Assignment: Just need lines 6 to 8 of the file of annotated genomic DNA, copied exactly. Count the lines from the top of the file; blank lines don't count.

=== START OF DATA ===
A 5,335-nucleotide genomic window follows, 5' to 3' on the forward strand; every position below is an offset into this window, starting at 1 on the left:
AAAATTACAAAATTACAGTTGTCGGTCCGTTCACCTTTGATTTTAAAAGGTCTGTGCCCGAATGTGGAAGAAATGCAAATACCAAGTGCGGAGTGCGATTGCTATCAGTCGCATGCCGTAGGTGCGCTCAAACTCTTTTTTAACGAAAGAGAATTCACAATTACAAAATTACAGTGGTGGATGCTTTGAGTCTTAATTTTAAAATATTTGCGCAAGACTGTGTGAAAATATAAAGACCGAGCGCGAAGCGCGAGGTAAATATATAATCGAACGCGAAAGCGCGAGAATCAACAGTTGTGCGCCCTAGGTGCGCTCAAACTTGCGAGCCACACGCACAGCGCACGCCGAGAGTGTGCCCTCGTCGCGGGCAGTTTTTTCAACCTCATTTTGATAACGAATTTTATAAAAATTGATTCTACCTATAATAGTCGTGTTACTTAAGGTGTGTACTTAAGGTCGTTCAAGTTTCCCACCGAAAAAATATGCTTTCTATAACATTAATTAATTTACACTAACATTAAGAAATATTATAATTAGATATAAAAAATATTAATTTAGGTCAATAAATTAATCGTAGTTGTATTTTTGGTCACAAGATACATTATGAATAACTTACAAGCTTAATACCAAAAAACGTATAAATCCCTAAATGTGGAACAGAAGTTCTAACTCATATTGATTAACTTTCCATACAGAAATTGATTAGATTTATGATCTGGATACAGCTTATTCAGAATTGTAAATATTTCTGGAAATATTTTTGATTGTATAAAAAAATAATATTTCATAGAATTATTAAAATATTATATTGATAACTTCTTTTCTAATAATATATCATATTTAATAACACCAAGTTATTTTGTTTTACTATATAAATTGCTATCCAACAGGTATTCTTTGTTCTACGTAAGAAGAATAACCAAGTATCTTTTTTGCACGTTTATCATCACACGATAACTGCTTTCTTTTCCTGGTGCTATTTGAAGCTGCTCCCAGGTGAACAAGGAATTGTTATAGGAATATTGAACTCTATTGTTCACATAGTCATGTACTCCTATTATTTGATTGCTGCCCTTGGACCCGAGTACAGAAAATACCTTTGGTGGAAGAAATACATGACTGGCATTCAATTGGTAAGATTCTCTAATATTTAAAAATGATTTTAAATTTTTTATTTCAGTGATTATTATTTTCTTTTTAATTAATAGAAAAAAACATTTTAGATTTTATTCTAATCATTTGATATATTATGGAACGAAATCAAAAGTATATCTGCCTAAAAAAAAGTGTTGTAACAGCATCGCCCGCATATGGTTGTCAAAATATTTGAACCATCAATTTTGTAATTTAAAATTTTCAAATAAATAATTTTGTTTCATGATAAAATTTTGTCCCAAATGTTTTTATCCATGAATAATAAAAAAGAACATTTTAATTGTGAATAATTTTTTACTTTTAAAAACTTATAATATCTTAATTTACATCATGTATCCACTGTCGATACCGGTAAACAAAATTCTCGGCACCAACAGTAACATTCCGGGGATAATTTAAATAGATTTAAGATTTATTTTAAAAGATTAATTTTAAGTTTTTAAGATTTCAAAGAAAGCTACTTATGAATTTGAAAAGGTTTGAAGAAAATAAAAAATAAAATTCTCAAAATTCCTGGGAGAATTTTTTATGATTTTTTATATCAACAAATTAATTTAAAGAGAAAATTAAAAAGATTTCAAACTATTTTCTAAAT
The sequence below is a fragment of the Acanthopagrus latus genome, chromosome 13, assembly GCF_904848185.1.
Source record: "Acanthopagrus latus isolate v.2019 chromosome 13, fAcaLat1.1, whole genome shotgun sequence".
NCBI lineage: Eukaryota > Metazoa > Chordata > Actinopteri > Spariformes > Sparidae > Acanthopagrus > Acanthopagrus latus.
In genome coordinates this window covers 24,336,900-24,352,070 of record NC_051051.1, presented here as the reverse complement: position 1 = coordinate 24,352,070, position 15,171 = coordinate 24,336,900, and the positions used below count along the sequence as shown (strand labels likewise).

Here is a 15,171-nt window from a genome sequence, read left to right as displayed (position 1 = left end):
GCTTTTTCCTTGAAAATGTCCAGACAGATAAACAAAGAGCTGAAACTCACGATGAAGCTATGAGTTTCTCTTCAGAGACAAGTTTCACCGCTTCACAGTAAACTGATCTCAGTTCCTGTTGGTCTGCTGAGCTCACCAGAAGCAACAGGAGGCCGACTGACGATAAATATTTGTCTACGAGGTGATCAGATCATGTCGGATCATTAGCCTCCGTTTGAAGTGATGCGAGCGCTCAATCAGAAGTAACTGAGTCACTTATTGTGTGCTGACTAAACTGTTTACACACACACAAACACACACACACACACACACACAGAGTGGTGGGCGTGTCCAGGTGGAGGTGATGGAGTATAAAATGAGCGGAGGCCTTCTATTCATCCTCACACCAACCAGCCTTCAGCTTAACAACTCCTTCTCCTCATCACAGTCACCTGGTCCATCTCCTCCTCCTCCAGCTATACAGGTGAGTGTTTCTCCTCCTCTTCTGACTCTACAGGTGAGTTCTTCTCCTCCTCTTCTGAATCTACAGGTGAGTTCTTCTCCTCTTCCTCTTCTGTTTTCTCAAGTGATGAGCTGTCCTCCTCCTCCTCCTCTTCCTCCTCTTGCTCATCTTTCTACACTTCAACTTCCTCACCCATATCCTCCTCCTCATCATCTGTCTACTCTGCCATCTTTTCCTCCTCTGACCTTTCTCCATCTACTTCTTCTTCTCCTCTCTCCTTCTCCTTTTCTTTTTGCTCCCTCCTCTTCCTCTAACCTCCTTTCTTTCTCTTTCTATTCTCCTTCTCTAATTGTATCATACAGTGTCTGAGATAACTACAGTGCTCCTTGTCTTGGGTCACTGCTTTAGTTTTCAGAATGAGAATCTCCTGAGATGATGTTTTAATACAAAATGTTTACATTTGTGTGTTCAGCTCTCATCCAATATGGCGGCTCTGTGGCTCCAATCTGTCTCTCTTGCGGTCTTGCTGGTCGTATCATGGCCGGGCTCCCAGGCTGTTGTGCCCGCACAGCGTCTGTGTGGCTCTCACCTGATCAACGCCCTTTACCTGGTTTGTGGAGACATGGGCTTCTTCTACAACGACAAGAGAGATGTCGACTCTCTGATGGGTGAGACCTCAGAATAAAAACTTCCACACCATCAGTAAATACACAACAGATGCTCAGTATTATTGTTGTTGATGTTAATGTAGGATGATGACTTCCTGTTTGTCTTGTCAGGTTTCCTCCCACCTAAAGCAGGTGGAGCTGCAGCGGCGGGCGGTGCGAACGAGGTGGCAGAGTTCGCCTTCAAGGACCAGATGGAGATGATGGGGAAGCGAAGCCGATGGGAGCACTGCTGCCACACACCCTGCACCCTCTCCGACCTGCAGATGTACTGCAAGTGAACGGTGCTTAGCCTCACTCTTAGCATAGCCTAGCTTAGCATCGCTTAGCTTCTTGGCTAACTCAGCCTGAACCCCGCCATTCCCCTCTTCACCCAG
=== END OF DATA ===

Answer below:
In genome coordinates this window covers 24,336,900-24,352,070 of record NC_051051.1, presented here as the reverse complement: position 1 = coordinate 24,352,070, position 15,171 = coordinate 24,336,900, and the positions used below count along the sequence as shown (strand labels likewise).

Here is a 15,171-nt window from a genome sequence, read left to right as displayed (position 1 = left end):
GCTTTTTCCTTGAAAATGTCCAGACAGATAAACAAAGAGCTGAAACTCACGATGAAGCTATGAGTTTCTCTTCAGAGACAAGTTTCACCGCTTCACAGTAAACTGATCTCAGTTCCTGTTGGTCTGCTGAGCTCACCAGAAGCAACAGGAGGCCGACTGACGATAAATATTTGTCTACGAGGTGATCAGATCATGTCGGATCATTAGCCTCCGTTTGAAGTGATGCGAGCGCTCAATCAGAAGTAACTGAGTCACTTATTGTGTGCTGACTAAACTGTTTACACACACACAAACACACACACACACACACACACAGAGTGGTGGGCGTGTCCAGGTGGAGGTGATGGAGTATAAAATGAGCGGAGGCCTTCTATTCATCCTCACACCAACCAGCCTTCAGCTTAACAACTCCTTCTCCTCATCACAGTCACCTGGTCCATCTCCTCCTCCTCCAGCTATACAGGTGAGTGTTTCTCCTCCTCTTCTGACTCTACAGGTGAGTTCTTCTCCTCCTCTTCTGAATCTACAGGTGAGTTCTTCTCCTCTTCCTCTTCTGTTTTCTCAAGTGATGAGCTGTCCTCCTCCTCCTCCTCTTCCTCCTCTTGCTCATCTTTCTACACTTCAACTTCCTCACCCATATCCTCCTCCTCATCATCTGTCTACTCTGCCATCTTTTCCTCCTCTGACCTTTCTCCATCTACTTCTTCTTCTCCTCTCTCCTTCTCCTTTTCTTTTTGCTCCCTCCTCTTCCTCTAACCTCCTTTCTTTCTCTTTCTATTCTCCTTCTCTAATTGTATCATACAGTGTCTGAGATAACTACAGTGCTCCTTGTCTTGGGTCACTGCTTTAGTTTTCAGAATGAGAATCTCCTGAGATGATGTTTTAATACAAAATGTTTACATTTGTGTGTTCAGCTCTCATCCAATATGGCGGCTCTGTGGCTCCAATCTGTCTCTCTTGCGGTCTTGCTGGTCGTATCATGGCCGGGCTCCCAGGCTGTTGTGCCCGCACAGCGTCTGTGTGGCTCTCACCTGATCAACGCCCTTTACCTGGTTTGTGGAGACATGGGCTTCTTCTACAACGACAAGAGAGATGTCGACTCTCTGATGGGTGAGACCTCAGAATAAAAACTTCCACACCATCAGTAAATACACAACAGATGCTCAGTATTATTGTTGTTGATGTTAATGTAGGATGATGACTTCCTGTTTGTCTTGTCAGGTTTCCTCCCACCTAAAGCAGGTGGAGCTGCAGCGGCGGGCGGTGCGAACGAGGTGGCAGAGTTCGCCTTCAAGGACCAGATGGAGATGATGGGGAAGCGAAGCCGATGGGAGCACTGCTGCCACACACCCTGCACCCTCTCCGACCTGCAGATGTACTGCAAGTGAACGGTGCTTAGCCTCACTCTTAGCATAGCCTAGCTTAGCATCGCTTAGCTTCTTGGCTAACTCAGCCTGAACCCCGCCATTCCCCTCTTCACCCAG